We refer to types which are type variables, or generic instances instantiated with type variables as ‘gsharedvt types’. Types whose size depends on type variables are referred as ‘variable types’. Since the size of variable types is only known at runtime, we cannot allocate static stack slots for them. Instead, we allocate a stack area for them at runtime using localloc, and dynamically compute their address when needed. The information required for this is stored in a MonoGSharedVtMethodRuntimeInfo structure. This structure is stored in an rgctx slot. At the start of the method, the following pseudo code is used to initialize the locals area:

info_var = rgctx_fetch(<METHOD GSHAREDVT INFO>)
locals_var = localloc (info_var->locals_size)

Whenever an address of a variable sized locals is required, its computed using:

locals_var + info_var->locals_offsets [<local idx>]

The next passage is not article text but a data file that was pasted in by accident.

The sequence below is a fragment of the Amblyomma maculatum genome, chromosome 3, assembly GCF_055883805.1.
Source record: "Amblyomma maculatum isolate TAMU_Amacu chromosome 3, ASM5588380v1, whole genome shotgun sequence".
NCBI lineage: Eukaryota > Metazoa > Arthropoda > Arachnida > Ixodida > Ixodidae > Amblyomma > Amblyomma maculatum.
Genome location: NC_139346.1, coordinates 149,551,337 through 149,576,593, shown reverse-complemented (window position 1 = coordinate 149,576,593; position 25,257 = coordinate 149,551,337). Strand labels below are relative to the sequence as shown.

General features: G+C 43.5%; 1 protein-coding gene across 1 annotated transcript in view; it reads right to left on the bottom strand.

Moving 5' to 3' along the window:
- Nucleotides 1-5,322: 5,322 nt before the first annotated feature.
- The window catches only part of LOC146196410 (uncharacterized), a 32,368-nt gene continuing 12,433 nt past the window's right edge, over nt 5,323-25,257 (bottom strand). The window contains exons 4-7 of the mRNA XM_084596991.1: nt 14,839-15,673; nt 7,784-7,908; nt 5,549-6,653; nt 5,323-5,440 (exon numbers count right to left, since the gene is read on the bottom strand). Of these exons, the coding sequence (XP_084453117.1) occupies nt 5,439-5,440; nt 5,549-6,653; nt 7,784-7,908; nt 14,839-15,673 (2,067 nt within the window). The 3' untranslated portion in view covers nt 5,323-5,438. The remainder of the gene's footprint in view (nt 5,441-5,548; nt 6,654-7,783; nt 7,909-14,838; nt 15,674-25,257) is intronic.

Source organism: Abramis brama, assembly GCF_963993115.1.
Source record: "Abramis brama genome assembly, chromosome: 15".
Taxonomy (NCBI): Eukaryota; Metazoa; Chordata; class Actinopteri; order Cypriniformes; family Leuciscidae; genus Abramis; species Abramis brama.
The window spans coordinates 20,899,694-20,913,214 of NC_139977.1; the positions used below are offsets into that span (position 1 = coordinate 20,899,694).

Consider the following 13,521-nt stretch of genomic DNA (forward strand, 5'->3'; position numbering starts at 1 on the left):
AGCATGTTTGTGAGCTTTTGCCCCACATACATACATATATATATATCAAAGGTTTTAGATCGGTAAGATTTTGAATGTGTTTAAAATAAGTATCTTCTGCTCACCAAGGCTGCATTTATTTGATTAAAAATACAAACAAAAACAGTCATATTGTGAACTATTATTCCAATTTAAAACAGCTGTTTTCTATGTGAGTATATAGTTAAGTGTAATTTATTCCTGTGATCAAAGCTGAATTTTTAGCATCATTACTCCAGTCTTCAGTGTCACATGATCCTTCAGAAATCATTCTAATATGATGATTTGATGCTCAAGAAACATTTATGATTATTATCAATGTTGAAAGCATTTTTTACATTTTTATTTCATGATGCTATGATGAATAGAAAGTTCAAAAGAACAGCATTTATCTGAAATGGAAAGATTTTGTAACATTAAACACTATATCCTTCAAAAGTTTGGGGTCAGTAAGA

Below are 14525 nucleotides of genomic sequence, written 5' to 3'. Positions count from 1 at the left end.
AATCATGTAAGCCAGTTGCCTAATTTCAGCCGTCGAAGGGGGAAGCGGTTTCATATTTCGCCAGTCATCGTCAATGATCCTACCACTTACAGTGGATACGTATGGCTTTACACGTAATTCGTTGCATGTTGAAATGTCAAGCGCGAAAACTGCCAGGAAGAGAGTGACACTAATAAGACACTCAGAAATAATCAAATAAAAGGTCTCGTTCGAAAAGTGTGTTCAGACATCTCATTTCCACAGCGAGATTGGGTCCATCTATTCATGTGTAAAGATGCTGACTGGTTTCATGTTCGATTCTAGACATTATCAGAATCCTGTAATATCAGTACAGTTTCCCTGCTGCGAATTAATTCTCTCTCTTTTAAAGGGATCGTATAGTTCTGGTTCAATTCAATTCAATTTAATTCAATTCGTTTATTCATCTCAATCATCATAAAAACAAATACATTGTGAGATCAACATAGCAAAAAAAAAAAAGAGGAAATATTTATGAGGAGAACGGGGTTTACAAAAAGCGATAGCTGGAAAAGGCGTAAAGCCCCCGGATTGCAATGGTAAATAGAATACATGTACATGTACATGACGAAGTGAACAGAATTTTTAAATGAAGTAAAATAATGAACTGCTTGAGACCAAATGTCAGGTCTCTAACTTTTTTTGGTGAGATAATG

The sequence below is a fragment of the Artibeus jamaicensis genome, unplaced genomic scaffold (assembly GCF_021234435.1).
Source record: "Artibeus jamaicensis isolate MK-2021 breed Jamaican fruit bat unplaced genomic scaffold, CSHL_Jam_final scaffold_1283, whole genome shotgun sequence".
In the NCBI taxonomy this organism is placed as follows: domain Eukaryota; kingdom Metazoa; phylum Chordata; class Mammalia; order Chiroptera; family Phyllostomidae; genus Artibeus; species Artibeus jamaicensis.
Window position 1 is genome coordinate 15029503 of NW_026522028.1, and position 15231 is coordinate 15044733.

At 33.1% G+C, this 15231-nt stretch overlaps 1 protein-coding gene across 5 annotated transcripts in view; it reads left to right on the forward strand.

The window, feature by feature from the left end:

Local variables are initialized using memset, and copied using memcpy. The size of the locals is fetched from the rgctx. So

T a = b;

is compiled to:

a_addr = locals_var + info_var->locals_offsets [<a idx>]
b_addr = locals_var + info_var->locals_offsets [<b idx>]
size = rgctx_fetch(<T size>)
memcpy(a_addr, b_addr, size)

Methods complied with this type of sharing are called ‘gsharedvt’ methods.

Calling gsharedvt methods

GSharedvt methods whose signature includes variable types use a different calling convention where gsharedvt arguments are passed by ref.


is called using:


The return value is returned using the same calling convention used to return large structures, i.e. by passing a hidden parameter pointing to a memory area where the method is expected to store the return value.

When a call is made to a generic method from a normal method, the caller uses a signature with concrete types, i.e.: return_t<int> (1). If the callee is also a normal method, then there is no further work needed. However, if the callee is a gsharedvt method, then we have to transition between the signature used by the caller (int (int) in this case), and the signature used by the callee . This process is very low level and architecture specific.